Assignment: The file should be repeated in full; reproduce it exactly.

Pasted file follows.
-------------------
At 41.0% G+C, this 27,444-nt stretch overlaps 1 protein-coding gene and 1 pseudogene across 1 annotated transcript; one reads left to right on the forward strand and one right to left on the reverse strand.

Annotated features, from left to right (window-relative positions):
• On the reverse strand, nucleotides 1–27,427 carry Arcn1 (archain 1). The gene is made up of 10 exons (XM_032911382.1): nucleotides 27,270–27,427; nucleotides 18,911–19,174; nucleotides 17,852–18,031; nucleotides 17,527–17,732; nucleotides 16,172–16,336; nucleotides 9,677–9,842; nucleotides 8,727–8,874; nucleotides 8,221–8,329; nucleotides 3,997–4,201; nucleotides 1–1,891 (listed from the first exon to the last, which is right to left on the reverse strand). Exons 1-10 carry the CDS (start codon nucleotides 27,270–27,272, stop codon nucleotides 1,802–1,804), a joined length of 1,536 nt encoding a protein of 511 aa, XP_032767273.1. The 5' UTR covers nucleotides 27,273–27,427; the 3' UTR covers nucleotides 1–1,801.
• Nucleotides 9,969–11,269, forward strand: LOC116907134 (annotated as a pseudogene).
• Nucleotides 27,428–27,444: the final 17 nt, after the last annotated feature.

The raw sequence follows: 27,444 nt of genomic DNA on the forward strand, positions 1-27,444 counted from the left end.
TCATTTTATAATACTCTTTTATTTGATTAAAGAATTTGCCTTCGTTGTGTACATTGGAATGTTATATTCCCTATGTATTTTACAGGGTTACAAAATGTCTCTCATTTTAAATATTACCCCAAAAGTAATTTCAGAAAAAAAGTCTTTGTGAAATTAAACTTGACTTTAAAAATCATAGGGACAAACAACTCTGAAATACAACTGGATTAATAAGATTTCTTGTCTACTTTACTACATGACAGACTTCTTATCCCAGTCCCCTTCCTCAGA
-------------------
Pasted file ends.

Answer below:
At 41.0% G+C, this 27,444-nt stretch overlaps 1 protein-coding gene and 1 pseudogene across 1 annotated transcript; one reads left to right on the forward strand and one right to left on the reverse strand.

Annotated features, from left to right (window-relative positions):
• On the reverse strand, nucleotides 1–27,427 carry Arcn1 (archain 1). The gene is made up of 10 exons (XM_032911382.1): nucleotides 27,270–27,427; nucleotides 18,911–19,174; nucleotides 17,852–18,031; nucleotides 17,527–17,732; nucleotides 16,172–16,336; nucleotides 9,677–9,842; nucleotides 8,727–8,874; nucleotides 8,221–8,329; nucleotides 3,997–4,201; nucleotides 1–1,891 (listed from the first exon to the last, which is right to left on the reverse strand). Exons 1-10 carry the CDS (start codon nucleotides 27,270–27,272, stop codon nucleotides 1,802–1,804), a joined length of 1,536 nt encoding a protein of 511 aa, XP_032767273.1. The 5' UTR covers nucleotides 27,273–27,427; the 3' UTR covers nucleotides 1–1,801.
• Nucleotides 9,969–11,269, forward strand: LOC116907134 (annotated as a pseudogene).
• Nucleotides 27,428–27,444: the final 17 nt, after the last annotated feature.

The raw sequence follows: 27,444 nt of genomic DNA on the forward strand, positions 1-27,444 counted from the left end.
TCATTTTATAATACTCTTTTATTTGATTAAAGAATTTGCCTTCGTTGTGTACATTGGAATGTTATATTCCCTATGTATTTTACAGGGTTACAAAATGTCTCTCATTTTAAATATTACCCCAAAAGTAATTTCAGAAAAAAAGTCTTTGTGAAATTAAACTTGACTTTAAAAATCATAGGGACAAACAACTCTGAAATACAACTGGATTAATAAGATTTCTTGTCTACTTTACTACATGACAGACTTCTTATCCCAGTCCCCTTCCTCAGA